More Australians than ever think they will be infected with Covid-19, according to a study that showed some other interesting findings.
Two out of five Australians think they are likely to get Covid, according to a new survey, as the number of people reporting “severe” psychological stress has jumped dramatically.
Researchers at the Australian National University surveyed nearly 3,500 adults and found that 40 per cent believe they are likely or very likely to contract Covid in the next six months.
Those who were vaccinated were more likely to think they would be infected than those who were not infected, meaning they expected vaccination could reduce hospitalization and death, while still leaving people exposed to mild cases.
Fears of infection were four times higher than they were in April, said study lead author Nicholas Biddle.
“In April 2021, about one in 10 Australians, 10.7 per cent, were worried that they would become infected with Covid-19,” said Professor Biddle.
“Now, 40 percent of us think the same.
“This is a huge leap and shows that although the vast majority of adult Australians are vaccinated against Covid-19, many of us think it is inevitable that we will get the disease someday, especially as the country opens up more and more. “
Those aged 35 to 44 were the group who most thought they would be infected.
More than half – 53.8 percent – said they were likely or very likely to hire Covid.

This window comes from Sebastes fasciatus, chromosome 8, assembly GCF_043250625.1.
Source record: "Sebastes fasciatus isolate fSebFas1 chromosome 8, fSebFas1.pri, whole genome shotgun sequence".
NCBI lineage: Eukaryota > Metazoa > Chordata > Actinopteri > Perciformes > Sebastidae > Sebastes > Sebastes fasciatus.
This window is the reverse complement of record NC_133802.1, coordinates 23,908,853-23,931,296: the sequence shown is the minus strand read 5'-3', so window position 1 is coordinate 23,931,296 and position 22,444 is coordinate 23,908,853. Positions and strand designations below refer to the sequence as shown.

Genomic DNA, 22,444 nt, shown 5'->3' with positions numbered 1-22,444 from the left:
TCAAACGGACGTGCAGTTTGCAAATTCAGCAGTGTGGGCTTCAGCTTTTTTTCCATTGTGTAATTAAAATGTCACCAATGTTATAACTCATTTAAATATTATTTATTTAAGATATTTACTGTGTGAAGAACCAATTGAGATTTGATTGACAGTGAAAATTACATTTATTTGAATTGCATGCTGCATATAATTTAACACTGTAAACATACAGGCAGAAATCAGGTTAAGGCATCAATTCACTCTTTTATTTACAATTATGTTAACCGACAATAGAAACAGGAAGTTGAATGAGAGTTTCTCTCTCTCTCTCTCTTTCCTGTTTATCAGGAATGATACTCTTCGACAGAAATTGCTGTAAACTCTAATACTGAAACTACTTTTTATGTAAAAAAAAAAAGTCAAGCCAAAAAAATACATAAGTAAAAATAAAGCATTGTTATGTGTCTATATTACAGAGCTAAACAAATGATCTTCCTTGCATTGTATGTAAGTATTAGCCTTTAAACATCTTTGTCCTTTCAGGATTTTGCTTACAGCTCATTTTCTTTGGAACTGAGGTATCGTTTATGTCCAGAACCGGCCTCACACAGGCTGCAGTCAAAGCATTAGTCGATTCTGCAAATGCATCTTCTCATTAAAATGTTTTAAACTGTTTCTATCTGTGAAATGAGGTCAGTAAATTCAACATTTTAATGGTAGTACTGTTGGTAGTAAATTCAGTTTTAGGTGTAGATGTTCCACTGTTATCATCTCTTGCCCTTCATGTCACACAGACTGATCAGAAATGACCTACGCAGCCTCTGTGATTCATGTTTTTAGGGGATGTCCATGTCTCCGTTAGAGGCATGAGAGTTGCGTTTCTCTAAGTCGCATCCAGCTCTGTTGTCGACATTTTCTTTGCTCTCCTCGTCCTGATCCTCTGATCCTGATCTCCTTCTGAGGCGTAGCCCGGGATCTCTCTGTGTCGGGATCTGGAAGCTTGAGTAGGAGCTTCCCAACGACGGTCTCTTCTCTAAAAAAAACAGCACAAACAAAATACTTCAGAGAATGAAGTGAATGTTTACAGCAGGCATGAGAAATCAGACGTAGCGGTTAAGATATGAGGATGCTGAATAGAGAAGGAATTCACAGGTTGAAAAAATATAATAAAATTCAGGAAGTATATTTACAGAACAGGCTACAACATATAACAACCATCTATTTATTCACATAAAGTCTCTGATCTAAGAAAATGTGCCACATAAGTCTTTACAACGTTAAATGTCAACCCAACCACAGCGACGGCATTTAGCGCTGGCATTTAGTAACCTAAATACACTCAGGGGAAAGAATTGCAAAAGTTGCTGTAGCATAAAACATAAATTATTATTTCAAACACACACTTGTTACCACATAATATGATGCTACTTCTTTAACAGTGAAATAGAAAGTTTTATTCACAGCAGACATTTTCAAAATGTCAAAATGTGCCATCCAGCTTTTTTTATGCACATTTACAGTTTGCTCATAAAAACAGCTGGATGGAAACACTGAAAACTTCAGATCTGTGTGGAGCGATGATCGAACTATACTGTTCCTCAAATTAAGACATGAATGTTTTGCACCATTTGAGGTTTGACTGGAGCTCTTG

This was followed by those aged 45 to 54, with 43.1 per cent saying they were likely or very likely to contract the disease.
Meanwhile, the study showed a critical trend, with a jump in the number of people saying they are experiencing “severe” psychological stress, despite life satisfaction increasing.
In October, 12.5 per cent of Australians said they were suffering from severe mental stress, compared with a previous high of 10.6 per cent in April 2020.
“We have been tracking the impact of Covid-19 across Australian society for almost two years now,” said Professor Biddle.
“This is the highest level of severe psychological distress we have yet to see.”
However, fewer Australians reported feeling significant financial stress and the study also found that household incomes continue to rise.
“It seems that how many Australians earn each week is less pressure than it was in the midst of the pandemic and confinement,” said study co-author Professor Matthew Gray.
As for the recovery from the pandemic, 54.6 percent thought the worst was behind us while the remaining 45.4 percent thought it was yet to come.
Australians were more optimistic than Americans, with 45 per cent of Americans saying the worst of the pandemic was behind them and 54 per cent saying the worst was yet to come.
Most Australians also thought the federal government, prime minister and opposition leader were doing “fair” or “poor” work, but the public service, state / territorial governments and hospitals / the healthcare system were doing “good” or “excellent” work.
The analysis is part of Australia’s largest and longest-running study of the impact of the pandemic across the country, led by the ANU Center for Social Research and Methods.
Originally published as the fear of Australians getting Covid increases, according to a study on tracking well-being during the pandemic.